by editor | July 6, 2017 3:40 am
By Ousman Gajigo PhD, Rome, Italy
Recently, Mr. Hamat Bah, the Minister of Tourism, made some waves when he declared that Gambian migrants should return and marry wives. While Mr. Bah further clarified his comments and more individuals chimed in, few of the exchanges were based on actual data. So my goal in this piece is to provide some empirical data on the recent Gambian migration phenomenon. While most of us know that a large number of Gambians have gone to Europe over the past couple of years through the “backway”, few are aware of the magnitude and trends.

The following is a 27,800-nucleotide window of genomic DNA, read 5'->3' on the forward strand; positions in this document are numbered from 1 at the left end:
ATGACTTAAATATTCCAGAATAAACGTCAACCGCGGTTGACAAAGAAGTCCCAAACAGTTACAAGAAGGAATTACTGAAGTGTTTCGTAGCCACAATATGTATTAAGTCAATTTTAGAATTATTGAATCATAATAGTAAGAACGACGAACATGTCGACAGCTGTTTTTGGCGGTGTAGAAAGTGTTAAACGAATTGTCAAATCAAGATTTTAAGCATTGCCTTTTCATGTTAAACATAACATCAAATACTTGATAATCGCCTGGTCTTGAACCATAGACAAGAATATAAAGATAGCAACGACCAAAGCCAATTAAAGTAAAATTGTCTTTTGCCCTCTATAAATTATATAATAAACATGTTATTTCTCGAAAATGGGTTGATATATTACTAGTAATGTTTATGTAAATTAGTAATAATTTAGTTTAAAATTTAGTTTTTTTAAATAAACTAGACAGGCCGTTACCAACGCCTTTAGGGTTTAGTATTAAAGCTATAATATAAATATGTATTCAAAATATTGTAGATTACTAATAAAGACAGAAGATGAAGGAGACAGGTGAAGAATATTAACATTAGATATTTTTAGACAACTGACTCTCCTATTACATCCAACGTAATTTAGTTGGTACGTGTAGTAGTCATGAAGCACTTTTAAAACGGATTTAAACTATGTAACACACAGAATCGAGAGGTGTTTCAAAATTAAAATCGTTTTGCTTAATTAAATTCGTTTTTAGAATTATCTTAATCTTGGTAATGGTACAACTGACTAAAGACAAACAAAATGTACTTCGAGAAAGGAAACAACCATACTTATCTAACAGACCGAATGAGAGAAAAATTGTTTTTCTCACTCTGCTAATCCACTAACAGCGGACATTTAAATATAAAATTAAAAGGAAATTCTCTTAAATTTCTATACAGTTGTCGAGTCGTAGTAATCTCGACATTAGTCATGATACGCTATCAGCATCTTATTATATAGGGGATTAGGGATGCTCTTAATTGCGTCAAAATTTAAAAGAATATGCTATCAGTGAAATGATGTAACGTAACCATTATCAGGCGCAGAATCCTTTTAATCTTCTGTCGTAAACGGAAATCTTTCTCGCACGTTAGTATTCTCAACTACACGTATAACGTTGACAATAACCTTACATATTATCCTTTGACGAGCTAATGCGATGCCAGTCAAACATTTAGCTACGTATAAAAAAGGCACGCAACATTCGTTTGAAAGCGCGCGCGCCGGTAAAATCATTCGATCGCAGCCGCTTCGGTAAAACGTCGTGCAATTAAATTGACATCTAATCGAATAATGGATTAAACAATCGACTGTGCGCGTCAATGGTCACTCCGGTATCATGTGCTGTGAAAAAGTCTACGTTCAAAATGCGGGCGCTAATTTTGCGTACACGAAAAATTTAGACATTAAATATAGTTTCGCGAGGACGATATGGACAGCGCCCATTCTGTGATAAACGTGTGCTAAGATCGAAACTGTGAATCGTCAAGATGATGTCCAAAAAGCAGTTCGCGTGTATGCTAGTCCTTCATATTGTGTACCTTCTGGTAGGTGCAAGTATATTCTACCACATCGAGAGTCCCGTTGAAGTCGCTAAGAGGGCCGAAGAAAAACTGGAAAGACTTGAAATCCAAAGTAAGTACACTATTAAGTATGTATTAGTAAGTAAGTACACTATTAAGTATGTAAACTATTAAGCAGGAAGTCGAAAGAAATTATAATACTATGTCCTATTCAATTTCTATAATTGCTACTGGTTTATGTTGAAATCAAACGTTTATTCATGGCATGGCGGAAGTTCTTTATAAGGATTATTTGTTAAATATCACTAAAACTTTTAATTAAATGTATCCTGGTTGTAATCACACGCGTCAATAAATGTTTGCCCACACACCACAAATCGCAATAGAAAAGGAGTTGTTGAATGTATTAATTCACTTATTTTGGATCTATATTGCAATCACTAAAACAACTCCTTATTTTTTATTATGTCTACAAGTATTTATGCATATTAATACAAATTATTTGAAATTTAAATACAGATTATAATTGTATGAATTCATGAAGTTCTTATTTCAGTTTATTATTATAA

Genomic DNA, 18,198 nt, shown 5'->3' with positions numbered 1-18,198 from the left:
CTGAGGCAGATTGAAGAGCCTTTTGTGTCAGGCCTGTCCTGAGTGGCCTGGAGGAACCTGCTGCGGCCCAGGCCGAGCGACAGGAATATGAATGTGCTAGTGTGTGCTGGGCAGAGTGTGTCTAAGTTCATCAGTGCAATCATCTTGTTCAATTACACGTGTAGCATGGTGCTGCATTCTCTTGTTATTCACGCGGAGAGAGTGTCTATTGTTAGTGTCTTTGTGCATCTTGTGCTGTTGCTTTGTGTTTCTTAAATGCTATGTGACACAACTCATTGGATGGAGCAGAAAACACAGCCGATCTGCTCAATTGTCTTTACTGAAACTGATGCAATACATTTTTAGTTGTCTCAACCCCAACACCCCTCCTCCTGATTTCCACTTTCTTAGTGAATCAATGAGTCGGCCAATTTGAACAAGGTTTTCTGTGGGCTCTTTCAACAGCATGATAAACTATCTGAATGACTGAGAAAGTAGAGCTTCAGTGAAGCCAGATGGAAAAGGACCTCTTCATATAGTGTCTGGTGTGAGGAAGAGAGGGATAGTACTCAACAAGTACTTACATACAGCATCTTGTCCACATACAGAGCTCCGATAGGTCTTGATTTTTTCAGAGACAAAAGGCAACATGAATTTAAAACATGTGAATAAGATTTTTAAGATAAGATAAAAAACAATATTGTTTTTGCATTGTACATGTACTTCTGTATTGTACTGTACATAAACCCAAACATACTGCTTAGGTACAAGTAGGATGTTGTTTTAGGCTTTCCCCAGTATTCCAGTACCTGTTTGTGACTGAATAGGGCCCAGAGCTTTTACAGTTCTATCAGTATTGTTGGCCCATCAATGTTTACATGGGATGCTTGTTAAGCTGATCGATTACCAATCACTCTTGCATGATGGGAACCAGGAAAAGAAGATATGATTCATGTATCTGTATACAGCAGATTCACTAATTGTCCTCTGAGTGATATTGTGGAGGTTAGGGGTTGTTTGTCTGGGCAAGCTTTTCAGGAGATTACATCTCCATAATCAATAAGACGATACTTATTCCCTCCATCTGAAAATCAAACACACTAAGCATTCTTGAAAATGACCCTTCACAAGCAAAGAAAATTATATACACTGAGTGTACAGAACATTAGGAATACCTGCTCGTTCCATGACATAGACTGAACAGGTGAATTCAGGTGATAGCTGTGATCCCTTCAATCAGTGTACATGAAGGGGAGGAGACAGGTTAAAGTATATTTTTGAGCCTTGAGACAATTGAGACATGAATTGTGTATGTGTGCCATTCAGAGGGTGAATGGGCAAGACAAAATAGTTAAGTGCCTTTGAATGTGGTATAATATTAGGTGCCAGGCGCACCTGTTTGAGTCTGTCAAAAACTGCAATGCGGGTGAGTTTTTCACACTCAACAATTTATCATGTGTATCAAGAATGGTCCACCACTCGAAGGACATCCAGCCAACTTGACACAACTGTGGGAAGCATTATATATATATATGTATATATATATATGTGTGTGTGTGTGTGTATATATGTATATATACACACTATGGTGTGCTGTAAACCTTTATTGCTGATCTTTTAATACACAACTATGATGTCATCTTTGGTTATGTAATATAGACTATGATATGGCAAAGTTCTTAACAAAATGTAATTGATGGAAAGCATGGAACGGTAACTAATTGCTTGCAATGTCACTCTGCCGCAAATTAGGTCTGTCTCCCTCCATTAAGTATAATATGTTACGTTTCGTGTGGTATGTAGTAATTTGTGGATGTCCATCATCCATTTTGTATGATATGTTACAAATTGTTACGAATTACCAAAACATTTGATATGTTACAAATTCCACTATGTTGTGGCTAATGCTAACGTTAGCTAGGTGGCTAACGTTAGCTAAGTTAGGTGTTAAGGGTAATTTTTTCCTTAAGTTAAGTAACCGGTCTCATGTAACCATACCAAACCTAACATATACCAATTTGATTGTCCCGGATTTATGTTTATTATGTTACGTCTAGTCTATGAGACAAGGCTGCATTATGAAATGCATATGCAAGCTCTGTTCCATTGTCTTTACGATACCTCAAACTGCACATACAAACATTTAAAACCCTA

Gambians have migrated to Europe and other neighboring African countries for decades. In fact, the migration preceded the Jammeh regime, which is why the cause cannot be exclusively attributed to that dark chapter of our country. One way of appreciating the importance of migration to the country is the fact that the value of remittances received relative to GDP by The Gambia is one of the highest on the continent. For instance, The Gambia received around US $181 million in remittances by 2014, which was about 22% of our national income or GDP. Only one other country (Liberia) in ECOWAS receives such a high level of remittance relative to GDP. To put this in context, this absolute value of remittances is significantly higher than the total foreign direct investment coming into the country in that same period. The top 5 sources of these remittances between 2010 and 2014 were: Spain (30%), the US (16%), UK (13%), Germany (7.2%) and Sweden (7.2%). However, it is important to point out that these countries where the bulk of our remittances are coming from are populated by migrants that largely left the country more than a decade ago.